Homemade satellites herald new age for Australian space industry

KIM LANDERS: Imagine if you could build a satellite in your backyard and then launch it into space.

Well, that's exactly what a West Australian man is doing and he's not the only one.

The do-it-yourself satellite industry is booming, as backyard inventors look for ways to boost Australia's presence in space.

Lucy Martin has more.

(Sound of a door opening)

STUART MCANDREW: Welcome to my shed. This where I'm building a satellite that I'm planning to get launched into space.

LUCY MARTIN: Stuart McAndrew is making history from a backyard in suburban Perth.

STUART MCANDREW: It's small Rubik's Sube-sized box and it's got a couple of tape measure wings that are actually the antennas.

So it's the first one of its kind made in Australia and it's designed to take photos of Australia.

LUCY MARTIN: The pocket-sized camera satellite is made from mostly off the shelf items - aluminium from the local hardware shop, a tape measure and electronics bought over the internet.

Mr McAndrew is one of a growing number of Australians turning to homemade space exploration in the absence of a national space agency.

STUART MCANDREW: We've been lagging behind in recent times.

We were one of the first countries to send an amateur satellite into space, and we dropped the ball.

The pocket cube gives us an opportunity to set that straight and it's going to hopefully inspire other people that they can continue on this path, build a bigger space industry for Australia.

LUCY MARTIN: Commercial satellites weigh hundreds or even thousands of kilos and cost millions of dollars to launch.

In comparison, nano satellites can be made for as little as a thousand dollars and weigh between one and ten kilos. Mr McAndrew's creation is even smaller.

But how on Earth do you get it into space?

Mr McAndrew says it takes a lot of planning and a very expensive taxi ride.

STUART MCANDREW: The actual launch cost for a pocket cube are around about $30,000.

So that's a little bit out of my reach.

LUCY MARTIN: Around 80 nano-sats were launched in 2013, 132 went up last year and it's estimated a further 500 will be in orbit by the end of this year.

Andrew Dempster is the head of the Australian Centre for Space Engineering Research at the University of New South Wales.

ANDREW DEMPSTER: The industry at the moment is going through quite a period of radical change.

CubeSats are creating this idea that people describe as space 2.0.

People like Stuart, amateurs or universities like us, can get relatively cheap access to space.

LUCY MARTIN: Australia is the only OECD nation without a dedicated space agency.

Mr Dempster says that's a problem.

ANDREW DEMPSTER: For many years we've been receiving some of our data for free, our weather data we get from Japan and some of our remote sensing data we get from Europe and the US.

The problem we're going to have is that is going to come to an end.

Budgets are being restricted throughout the world.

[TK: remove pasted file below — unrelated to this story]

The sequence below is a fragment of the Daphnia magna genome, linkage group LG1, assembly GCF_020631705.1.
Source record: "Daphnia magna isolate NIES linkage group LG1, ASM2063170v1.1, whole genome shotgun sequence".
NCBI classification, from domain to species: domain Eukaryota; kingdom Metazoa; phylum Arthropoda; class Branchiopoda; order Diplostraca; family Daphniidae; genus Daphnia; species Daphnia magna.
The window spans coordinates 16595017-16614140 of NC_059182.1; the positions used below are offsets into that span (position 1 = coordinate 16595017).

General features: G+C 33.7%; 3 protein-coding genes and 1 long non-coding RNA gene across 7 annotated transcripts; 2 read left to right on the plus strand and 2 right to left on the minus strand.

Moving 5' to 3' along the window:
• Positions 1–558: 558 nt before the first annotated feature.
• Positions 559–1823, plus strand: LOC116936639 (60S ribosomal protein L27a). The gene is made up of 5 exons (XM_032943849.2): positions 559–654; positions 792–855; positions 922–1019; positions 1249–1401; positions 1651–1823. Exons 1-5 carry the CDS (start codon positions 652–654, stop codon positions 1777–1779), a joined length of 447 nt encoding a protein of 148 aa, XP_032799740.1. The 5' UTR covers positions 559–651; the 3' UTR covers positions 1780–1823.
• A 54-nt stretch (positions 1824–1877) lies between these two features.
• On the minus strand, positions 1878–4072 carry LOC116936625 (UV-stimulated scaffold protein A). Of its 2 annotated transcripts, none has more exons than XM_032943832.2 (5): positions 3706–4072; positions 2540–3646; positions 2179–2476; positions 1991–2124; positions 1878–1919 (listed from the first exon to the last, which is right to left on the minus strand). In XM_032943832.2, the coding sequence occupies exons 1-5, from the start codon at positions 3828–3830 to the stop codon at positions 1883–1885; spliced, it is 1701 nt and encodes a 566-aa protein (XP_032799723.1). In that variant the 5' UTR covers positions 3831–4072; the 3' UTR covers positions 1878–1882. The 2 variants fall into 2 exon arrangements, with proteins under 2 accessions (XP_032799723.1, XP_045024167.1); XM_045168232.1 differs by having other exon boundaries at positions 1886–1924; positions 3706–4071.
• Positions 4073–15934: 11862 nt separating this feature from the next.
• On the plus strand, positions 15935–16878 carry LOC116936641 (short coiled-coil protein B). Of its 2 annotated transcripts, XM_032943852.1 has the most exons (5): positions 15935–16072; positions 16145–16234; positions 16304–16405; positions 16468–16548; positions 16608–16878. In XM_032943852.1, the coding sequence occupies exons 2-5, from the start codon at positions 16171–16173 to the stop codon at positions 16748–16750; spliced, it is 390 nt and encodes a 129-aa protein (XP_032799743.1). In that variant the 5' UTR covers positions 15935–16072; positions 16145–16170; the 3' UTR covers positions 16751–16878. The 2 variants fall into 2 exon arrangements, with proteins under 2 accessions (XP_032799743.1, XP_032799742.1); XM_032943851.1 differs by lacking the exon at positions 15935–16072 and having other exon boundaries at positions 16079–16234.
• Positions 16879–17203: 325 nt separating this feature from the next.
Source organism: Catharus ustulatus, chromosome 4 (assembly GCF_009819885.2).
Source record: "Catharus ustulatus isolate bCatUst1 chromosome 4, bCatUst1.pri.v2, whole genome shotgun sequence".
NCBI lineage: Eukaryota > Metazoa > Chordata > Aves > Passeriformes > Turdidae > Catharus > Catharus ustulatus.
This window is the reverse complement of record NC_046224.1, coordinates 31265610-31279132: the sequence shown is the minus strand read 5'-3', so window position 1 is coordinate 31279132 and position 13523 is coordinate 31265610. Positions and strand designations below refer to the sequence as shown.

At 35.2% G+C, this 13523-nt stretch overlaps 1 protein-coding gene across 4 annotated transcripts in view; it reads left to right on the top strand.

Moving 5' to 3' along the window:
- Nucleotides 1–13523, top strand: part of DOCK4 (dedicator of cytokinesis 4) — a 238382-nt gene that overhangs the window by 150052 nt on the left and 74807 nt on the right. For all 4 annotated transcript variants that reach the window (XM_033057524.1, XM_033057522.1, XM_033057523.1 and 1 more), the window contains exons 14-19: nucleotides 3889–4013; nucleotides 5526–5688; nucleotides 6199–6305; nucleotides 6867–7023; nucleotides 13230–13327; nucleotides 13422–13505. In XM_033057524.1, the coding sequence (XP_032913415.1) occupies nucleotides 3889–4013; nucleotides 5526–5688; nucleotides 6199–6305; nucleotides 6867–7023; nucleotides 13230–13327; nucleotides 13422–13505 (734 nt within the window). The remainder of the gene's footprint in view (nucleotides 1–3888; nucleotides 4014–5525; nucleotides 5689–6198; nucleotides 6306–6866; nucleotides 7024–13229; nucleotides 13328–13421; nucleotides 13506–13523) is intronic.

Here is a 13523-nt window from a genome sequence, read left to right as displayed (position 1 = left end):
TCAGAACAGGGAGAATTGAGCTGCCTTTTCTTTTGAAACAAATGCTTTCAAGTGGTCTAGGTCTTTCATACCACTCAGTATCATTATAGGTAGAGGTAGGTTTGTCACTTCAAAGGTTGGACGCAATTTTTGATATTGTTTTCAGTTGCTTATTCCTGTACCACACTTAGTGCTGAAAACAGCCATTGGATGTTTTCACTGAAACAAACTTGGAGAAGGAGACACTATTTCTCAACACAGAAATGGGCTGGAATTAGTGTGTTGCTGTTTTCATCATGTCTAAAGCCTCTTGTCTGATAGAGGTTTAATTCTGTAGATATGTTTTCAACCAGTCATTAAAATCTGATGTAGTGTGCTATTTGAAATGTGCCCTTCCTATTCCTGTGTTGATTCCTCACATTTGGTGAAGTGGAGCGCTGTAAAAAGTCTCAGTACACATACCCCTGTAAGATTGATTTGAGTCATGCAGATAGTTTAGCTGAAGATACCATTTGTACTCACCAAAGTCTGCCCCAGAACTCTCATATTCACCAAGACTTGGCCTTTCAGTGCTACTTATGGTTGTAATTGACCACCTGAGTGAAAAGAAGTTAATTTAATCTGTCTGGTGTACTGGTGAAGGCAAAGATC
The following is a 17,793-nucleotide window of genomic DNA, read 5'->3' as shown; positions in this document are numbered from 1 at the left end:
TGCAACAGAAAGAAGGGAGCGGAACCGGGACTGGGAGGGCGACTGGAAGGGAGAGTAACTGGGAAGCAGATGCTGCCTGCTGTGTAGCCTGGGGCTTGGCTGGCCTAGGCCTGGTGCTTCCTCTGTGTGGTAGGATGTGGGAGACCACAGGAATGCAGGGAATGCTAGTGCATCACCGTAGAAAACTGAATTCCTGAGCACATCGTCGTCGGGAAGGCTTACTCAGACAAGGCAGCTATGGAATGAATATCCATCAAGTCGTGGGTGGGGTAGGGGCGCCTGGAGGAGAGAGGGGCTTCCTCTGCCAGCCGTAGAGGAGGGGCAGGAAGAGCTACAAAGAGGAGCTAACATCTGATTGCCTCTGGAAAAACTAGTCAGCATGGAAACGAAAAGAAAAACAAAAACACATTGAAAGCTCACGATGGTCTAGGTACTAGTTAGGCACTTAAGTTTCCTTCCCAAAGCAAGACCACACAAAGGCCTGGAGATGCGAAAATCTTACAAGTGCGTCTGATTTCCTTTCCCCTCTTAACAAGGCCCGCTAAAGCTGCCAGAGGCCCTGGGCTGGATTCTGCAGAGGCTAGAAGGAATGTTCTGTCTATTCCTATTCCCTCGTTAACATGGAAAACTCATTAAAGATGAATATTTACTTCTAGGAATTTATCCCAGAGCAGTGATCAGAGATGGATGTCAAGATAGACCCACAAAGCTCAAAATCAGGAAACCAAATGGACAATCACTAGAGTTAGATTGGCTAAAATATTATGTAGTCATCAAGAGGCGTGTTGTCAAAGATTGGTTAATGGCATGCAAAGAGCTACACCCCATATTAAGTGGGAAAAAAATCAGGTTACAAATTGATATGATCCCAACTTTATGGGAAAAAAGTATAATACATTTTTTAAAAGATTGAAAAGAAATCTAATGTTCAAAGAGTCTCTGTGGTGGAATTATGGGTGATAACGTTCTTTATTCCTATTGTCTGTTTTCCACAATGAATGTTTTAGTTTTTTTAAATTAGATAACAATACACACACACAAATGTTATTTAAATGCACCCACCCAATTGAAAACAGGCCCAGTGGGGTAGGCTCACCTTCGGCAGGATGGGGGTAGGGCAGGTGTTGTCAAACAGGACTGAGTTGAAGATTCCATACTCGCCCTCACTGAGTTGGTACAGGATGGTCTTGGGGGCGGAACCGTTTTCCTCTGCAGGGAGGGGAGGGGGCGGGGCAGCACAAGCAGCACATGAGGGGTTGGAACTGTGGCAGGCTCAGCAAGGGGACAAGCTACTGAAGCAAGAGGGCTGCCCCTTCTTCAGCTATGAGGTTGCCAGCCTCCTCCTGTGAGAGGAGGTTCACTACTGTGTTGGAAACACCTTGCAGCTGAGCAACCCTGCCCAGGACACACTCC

We're going to be left with our trousers down if we don't have a way of providing the data that we've become addicted to.

LUCY MARTIN: The University of New South Wales is sending its own small satellites into space as part of a global project.

Mr Dempster is hoping such projects will encourage young Australians to study science and put space on the agenda for a new generation.

ANDREW DEMPSTER: If you want to get young kids interested in science and so on, things that do it for them are dinosaurs and space.

The emergence of cube-sats mean that we're actually able to get our students working on something that will be genuinely launched into space, which really does attract good quality students and very motivated people.

LUCY MARTIN: The expense and logistics of launching small satellites into space remains the biggest problem.

An Australian organisation called the delta-V space hub was formed last year to solve it.

Tim Parsons is the head of delta-V.

TIM PARSONS: There's no dedicated launcher for small spacecraft so typically we have to piggyback off larger space launchers.

And that sometimes means that you have to deliver your spacecraft up to a year before the launch and, you know, hope it doesn't go brown on the pad.

LUCY MARTIN: Delta-V is working with the New South Wales Government, universities and start-up companies to help people develop ideas and get their inventions into space.

TIM PARSONS: My first step is really just to fly a spacecraft that other people can put payloads onto, so essentially a rideshare model that's scaled, and by doing that first model we essentially unlock access to space.

LUCY MARTIN: Backyard inventor Stuart McAndrew will have to test his satellite and obtain a launch certificate from the Federal Government, which costs $10,000.

He wants the Commonwealth will ease those financial requirements in recognition of the industry's potential and he's hopeful of securing a place for his satellite onboard an Italian spacecraft, to launch late next year.

STUART MCANDREW: Space has always been seen as this pinnacle of engineering. It's not necessarily the case.

You know, I can't wait for the day to see the rocket, you know, launch into space with my satellite on board.

LUCY MARTIN: The Federal Government's Space Coordination Office has been contacted for comment.

KIM LANDERS: Lucy Martin reporting.

Source : http://www.abc.net.au/worldtoday/content/2015/s4259384.htm

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